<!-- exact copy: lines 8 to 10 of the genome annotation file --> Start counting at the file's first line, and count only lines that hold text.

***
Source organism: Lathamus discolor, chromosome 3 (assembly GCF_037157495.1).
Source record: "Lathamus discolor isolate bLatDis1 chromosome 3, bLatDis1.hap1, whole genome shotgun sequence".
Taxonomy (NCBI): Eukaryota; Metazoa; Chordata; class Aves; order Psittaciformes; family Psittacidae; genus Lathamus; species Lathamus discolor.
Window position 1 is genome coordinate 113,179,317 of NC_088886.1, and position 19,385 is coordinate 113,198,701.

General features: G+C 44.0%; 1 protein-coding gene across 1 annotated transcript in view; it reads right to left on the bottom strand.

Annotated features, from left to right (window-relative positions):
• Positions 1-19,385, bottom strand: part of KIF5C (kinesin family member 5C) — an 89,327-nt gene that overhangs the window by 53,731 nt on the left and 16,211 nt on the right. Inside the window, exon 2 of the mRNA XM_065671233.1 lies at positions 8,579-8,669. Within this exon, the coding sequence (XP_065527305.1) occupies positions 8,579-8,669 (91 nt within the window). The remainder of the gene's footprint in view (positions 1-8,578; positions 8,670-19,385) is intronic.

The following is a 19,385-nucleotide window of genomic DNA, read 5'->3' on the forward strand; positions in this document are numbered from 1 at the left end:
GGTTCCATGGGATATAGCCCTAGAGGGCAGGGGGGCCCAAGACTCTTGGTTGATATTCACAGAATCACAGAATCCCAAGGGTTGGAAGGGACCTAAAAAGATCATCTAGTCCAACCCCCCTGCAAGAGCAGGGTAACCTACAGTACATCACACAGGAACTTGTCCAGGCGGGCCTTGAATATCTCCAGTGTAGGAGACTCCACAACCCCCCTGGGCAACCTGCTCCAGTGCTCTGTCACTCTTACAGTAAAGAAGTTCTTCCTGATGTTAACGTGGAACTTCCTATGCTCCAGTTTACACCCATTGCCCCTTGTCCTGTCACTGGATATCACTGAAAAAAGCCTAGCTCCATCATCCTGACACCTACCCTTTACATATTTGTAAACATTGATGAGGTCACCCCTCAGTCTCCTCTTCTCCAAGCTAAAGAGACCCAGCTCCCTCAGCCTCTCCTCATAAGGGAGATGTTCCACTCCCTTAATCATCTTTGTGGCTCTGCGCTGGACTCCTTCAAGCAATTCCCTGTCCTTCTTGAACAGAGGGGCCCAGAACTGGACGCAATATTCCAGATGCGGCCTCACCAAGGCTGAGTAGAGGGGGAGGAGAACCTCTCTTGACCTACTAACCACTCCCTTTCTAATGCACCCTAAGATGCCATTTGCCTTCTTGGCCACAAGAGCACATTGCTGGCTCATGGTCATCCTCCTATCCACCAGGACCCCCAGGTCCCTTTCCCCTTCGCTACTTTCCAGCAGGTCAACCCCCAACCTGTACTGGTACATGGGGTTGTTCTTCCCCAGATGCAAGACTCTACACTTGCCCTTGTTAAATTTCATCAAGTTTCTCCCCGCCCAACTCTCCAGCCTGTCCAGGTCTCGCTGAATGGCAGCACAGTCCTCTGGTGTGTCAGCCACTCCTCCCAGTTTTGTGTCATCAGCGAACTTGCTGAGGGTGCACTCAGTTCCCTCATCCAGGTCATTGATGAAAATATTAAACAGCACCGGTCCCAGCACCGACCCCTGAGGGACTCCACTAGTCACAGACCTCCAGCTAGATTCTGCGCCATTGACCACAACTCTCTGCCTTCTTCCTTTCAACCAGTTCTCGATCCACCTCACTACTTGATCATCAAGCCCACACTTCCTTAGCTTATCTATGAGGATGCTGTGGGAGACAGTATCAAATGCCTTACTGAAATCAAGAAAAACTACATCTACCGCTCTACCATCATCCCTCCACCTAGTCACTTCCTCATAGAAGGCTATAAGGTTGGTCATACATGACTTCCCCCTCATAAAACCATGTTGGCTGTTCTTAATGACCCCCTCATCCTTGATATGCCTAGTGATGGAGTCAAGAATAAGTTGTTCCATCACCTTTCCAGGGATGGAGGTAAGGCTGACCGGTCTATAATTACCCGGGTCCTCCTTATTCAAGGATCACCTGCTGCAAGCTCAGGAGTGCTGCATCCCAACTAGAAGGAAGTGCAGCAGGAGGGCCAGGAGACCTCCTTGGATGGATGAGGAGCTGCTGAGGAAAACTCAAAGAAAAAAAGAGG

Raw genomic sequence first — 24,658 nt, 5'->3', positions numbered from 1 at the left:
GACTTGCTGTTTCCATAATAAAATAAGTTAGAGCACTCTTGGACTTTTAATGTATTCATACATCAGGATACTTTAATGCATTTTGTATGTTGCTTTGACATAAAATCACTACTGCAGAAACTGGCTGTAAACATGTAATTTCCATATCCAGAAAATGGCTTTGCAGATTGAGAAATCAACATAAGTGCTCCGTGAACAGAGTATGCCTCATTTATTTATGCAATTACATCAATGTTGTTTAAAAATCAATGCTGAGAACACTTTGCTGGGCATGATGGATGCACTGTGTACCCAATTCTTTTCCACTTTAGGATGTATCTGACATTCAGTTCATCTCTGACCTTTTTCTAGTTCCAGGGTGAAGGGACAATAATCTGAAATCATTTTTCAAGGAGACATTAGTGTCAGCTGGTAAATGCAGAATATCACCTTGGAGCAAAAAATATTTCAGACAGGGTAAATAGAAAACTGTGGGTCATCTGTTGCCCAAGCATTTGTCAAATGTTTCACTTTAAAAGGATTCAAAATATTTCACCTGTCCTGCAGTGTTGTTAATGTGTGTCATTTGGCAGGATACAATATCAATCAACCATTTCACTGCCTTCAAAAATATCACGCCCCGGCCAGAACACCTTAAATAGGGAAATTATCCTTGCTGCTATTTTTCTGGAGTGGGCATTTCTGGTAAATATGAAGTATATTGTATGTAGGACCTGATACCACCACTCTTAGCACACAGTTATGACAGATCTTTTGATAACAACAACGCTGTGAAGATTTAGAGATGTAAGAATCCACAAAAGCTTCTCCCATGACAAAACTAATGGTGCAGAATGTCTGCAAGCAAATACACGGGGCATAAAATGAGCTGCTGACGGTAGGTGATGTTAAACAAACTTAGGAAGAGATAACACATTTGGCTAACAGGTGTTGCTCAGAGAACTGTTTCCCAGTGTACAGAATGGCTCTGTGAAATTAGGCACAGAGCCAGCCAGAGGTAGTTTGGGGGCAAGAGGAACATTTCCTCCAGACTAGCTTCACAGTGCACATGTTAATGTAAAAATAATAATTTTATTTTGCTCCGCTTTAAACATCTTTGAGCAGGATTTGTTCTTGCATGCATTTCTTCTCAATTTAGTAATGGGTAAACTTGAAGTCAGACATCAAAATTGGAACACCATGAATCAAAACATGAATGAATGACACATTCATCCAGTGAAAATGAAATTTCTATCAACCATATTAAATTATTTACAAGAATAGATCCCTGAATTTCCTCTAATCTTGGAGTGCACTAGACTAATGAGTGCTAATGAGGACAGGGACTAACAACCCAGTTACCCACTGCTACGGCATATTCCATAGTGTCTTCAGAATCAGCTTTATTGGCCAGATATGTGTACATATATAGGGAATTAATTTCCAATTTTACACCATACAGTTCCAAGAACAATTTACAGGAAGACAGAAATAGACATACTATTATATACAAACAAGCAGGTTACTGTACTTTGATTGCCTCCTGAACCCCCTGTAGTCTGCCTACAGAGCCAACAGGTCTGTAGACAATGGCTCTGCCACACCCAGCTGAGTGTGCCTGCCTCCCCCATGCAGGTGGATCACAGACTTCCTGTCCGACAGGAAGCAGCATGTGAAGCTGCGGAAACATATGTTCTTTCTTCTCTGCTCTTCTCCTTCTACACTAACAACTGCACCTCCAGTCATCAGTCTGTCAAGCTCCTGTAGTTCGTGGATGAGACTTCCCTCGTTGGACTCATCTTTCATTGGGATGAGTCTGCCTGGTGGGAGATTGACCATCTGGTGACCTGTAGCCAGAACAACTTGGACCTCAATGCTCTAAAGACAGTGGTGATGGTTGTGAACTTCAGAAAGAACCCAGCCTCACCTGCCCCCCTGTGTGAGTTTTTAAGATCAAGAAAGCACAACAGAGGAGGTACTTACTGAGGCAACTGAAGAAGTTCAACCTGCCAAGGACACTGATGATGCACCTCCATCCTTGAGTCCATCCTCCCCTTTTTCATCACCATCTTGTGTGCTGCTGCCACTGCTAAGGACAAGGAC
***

The following is a 19,385-nucleotide window of genomic DNA, read 5'->3' on the forward strand; positions in this document are numbered from 1 at the left end:
GGTTCCATGGGATATAGCCCTAGAGGGCAGGGGGGCCCAAGACTCTTGGTTGATATTCACAGAATCACAGAATCCCAAGGGTTGGAAGGGACCTAAAAAGATCATCTAGTCCAACCCCCCTGCAAGAGCAGGGTAACCTACAGTACATCACACAGGAACTTGTCCAGGCGGGCCTTGAATATCTCCAGTGTAGGAGACTCCACAACCCCCCTGGGCAACCTGCTCCAGTGCTCTGTCACTCTTACAGTAAAGAAGTTCTTCCTGATGTTAACGTGGAACTTCCTATGCTCCAGTTTACACCCATTGCCCCTTGTCCTGTCACTGGATATCACTGAAAAAAGCCTAGCTCCATCATCCTGACACCTACCCTTTACATATTTGTAAACATTGATGAGGTCACCCCTCAGTCTCCTCTTCTCCAAGCTAAAGAGACCCAGCTCCCTCAGCCTCTCCTCATAAGGGAGATGTTCCACTCCCTTAATCATCTTTGTGGCTCTGCGCTGGACTCCTTCAAGCAATTCCCTGTCCTTCTTGAACAGAGGGGCCCAGAACTGGACGCAATATTCCAGATGCGGCCTCACCAAGGCTGAGTAGAGGGGGAGGAGAACCTCTCTTGACCTACTAACCACTCCCTTTCTAATGCACCCTAAGATGCCATTTGCCTTCTTGGCCACAAGAGCACATTGCTGGCTCATGGTCATCCTCCTATCCACCAGGACCCCCAGGTCCCTTTCCCCTTCGCTACTTTCCAGCAGGTCAACCCCCAACCTGTACTGGTACATGGGGTTGTTCTTCCCCAGATGCAAGACTCTACACTTGCCCTTGTTAAATTTCATCAAGTTTCTCCCCGCCCAACTCTCCAGCCTGTCCAGGTCTCGCTGAATGGCAGCACAGTCCTCTGGTGTGTCAGCCACTCCTCCCAGTTTTGTGTCATCAGCGAACTTGCTGAGGGTGCACTCAGTTCCCTCATCCAGGTCATTGATGAAAATATTAAACAGCACCGGTCCCAGCACCGACCCCTGAGGGACTCCACTAGTCACAGACCTCCAGCTAGATTCTGCGCCATTGACCACAACTCTCTGCCTTCTTCCTTTCAACCAGTTCTCGATCCACCTCACTACTTGATCATCAAGCCCACACTTCCTTAGCTTATCTATGAGGATGCTGTGGGAGACAGTATCAAATGCCTTACTGAAATCAAGAAAAACTACATCTACCGCTCTACCATCATCCCTCCACCTAGTCACTTCCTCATAGAAGGCTATAAGGTTGGTCATACATGACTTCCCCCTCATAAAACCATGTTGGCTGTTCTTAATGACCCCCTCATCCTTGATATGCCTAGTGATGGAGTCAAGAATAAGTTGTTCCATCACCTTTCCAGGGATGGAGGTAAGGCTGACCGGTCTATAATTACCCGGGTCCTCCTTATTCAAGGATCACCTGCTGCAAGCTCAGGAGTGCTGCATCCCAACTAGAAGGAAGTGCAGCAGGAGGGCCAGGAGACCTCCTTGGATGGATGAGGAGCTGCTGAGGAAAACTCAAAGAAAAAAAGAGG

Raw genomic sequence first — 24,658 nt, 5'->3', positions numbered from 1 at the left: